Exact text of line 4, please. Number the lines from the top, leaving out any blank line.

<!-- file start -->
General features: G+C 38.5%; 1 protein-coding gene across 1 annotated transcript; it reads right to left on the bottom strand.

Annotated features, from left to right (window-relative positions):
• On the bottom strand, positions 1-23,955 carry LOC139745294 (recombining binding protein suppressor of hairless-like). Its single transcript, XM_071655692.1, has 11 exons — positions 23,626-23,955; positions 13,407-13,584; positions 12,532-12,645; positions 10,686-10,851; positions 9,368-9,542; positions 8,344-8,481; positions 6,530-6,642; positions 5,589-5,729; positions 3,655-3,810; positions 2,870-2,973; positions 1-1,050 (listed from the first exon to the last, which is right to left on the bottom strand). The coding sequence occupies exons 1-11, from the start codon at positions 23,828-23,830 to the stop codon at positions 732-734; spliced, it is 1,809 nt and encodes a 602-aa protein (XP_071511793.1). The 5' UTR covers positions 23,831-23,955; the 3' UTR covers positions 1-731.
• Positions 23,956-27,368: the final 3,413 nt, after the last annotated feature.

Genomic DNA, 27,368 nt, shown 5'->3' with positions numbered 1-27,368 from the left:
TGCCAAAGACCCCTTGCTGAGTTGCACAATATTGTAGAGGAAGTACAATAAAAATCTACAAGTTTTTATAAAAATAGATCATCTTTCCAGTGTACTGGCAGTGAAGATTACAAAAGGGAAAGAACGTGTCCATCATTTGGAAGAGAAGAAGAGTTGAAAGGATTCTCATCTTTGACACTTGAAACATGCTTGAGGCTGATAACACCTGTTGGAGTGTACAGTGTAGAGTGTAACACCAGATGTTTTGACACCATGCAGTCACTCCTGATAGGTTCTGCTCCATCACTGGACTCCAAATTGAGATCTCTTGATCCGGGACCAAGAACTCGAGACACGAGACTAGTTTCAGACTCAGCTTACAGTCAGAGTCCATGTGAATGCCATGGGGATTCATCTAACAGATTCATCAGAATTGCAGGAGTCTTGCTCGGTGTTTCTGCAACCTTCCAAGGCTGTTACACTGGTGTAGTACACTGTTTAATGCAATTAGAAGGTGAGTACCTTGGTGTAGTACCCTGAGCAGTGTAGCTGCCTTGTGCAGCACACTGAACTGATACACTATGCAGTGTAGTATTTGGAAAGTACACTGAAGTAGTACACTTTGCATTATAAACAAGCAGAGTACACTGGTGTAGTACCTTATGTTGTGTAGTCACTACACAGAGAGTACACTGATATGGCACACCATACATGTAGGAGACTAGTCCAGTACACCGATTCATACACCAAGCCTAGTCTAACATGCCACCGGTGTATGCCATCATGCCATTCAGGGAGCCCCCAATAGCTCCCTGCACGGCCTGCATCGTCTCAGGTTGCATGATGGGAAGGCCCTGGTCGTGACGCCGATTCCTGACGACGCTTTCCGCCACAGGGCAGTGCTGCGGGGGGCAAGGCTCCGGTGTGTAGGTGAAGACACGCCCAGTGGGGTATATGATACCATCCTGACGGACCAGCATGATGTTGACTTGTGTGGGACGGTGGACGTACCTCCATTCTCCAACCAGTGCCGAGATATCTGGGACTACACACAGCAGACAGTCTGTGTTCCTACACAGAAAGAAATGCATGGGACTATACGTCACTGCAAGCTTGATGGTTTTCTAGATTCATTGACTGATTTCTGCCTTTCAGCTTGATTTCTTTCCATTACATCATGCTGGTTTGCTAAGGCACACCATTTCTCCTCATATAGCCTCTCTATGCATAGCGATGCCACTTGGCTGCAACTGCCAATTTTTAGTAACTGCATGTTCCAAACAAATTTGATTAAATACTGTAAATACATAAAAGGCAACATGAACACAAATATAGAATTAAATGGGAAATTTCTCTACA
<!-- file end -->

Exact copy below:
• Positions 23,956-27,368: the final 3,413 nt, after the last annotated feature.